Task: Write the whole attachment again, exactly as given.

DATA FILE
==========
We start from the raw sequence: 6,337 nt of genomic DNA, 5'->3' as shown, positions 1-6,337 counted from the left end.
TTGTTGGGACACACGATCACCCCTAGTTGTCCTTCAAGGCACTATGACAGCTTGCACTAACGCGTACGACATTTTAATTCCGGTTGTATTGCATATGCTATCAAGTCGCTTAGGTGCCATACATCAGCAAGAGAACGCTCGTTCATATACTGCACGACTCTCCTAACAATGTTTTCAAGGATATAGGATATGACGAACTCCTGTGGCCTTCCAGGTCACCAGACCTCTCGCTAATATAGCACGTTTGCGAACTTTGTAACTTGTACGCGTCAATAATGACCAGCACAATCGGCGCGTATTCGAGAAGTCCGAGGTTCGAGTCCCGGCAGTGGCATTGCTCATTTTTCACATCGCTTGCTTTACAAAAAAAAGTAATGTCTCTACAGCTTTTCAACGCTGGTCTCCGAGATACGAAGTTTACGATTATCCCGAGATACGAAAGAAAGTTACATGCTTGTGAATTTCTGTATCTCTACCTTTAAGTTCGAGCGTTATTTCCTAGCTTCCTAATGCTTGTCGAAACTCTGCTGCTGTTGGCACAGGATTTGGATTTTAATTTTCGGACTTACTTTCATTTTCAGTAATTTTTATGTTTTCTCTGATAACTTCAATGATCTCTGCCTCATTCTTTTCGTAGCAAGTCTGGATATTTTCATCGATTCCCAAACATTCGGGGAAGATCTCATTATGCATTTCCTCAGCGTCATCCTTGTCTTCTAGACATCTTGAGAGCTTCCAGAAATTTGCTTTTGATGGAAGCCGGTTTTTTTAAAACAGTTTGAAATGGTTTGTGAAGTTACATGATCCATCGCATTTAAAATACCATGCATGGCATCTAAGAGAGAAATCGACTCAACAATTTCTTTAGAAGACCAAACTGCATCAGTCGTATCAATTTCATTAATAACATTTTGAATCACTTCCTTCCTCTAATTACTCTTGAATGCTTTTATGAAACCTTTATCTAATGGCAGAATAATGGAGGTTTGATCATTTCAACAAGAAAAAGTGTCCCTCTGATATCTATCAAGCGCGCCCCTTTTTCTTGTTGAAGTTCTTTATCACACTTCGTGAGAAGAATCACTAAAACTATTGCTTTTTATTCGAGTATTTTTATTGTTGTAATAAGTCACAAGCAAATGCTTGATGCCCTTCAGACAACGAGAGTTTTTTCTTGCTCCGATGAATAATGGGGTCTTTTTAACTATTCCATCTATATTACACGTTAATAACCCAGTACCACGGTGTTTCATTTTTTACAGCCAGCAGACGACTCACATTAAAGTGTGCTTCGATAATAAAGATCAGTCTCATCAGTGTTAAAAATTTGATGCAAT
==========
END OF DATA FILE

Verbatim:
We start from the raw sequence: 6,337 nt of genomic DNA, 5'->3' as shown, positions 1-6,337 counted from the left end.
TTGTTGGGACACACGATCACCCCTAGTTGTCCTTCAAGGCACTATGACAGCTTGCACTAACGCGTACGACATTTTAATTCCGGTTGTATTGCATATGCTATCAAGTCGCTTAGGTGCCATACATCAGCAAGAGAACGCTCGTTCATATACTGCACGACTCTCCTAACAATGTTTTCAAGGATATAGGATATGACGAACTCCTGTGGCCTTCCAGGTCACCAGACCTCTCGCTAATATAGCACGTTTGCGAACTTTGTAACTTGTACGCGTCAATAATGACCAGCACAATCGGCGCGTATTCGAGAAGTCCGAGGTTCGAGTCCCGGCAGTGGCATTGCTCATTTTTCACATCGCTTGCTTTACAAAAAAAAGTAATGTCTCTACAGCTTTTCAACGCTGGTCTCCGAGATACGAAGTTTACGATTATCCCGAGATACGAAAGAAAGTTACATGCTTGTGAATTTCTGTATCTCTACCTTTAAGTTCGAGCGTTATTTCCTAGCTTCCTAATGCTTGTCGAAACTCTGCTGCTGTTGGCACAGGATTTGGATTTTAATTTTCGGACTTACTTTCATTTTCAGTAATTTTTATGTTTTCTCTGATAACTTCAATGATCTCTGCCTCATTCTTTTCGTAGCAAGTCTGGATATTTTCATCGATTCCCAAACATTCGGGGAAGATCTCATTATGCATTTCCTCAGCGTCATCCTTGTCTTCTAGACATCTTGAGAGCTTCCAGAAATTTGCTTTTGATGGAAGCCGGTTTTTTTAAAACAGTTTGAAATGGTTTGTGAAGTTACATGATCCATCGCATTTAAAATACCATGCATGGCATCTAAGAGAGAAATCGACTCAACAATTTCTTTAGAAGACCAAACTGCATCAGTCGTATCAATTTCATTAATAACATTTTGAATCACTTCCTTCCTCTAATTACTCTTGAATGCTTTTATGAAACCTTTATCTAATGGCAGAATAATGGAGGTTTGATCATTTCAACAAGAAAAAGTGTCCCTCTGATATCTATCAAGCGCGCCCCTTTTTCTTGTTGAAGTTCTTTATCACACTTCGTGAGAAGAATCACTAAAACTATTGCTTTTTATTCGAGTATTTTTATTGTTGTAATAAGTCACAAGCAAATGCTTGATGCCCTTCAGACAACGAGAGTTTTTTCTTGCTCCGATGAATAATGGGGTCTTTTTAACTATTCCATCTATATTACACGTTAATAACCCAGTACCACGGTGTTTCATTTTTTACAGCCAGCAGACGACTCACATTAAAGTGTGCTTCGATAATAAAGATCAGTCTCATCAGTGTTAAAAATTTGATGCAAT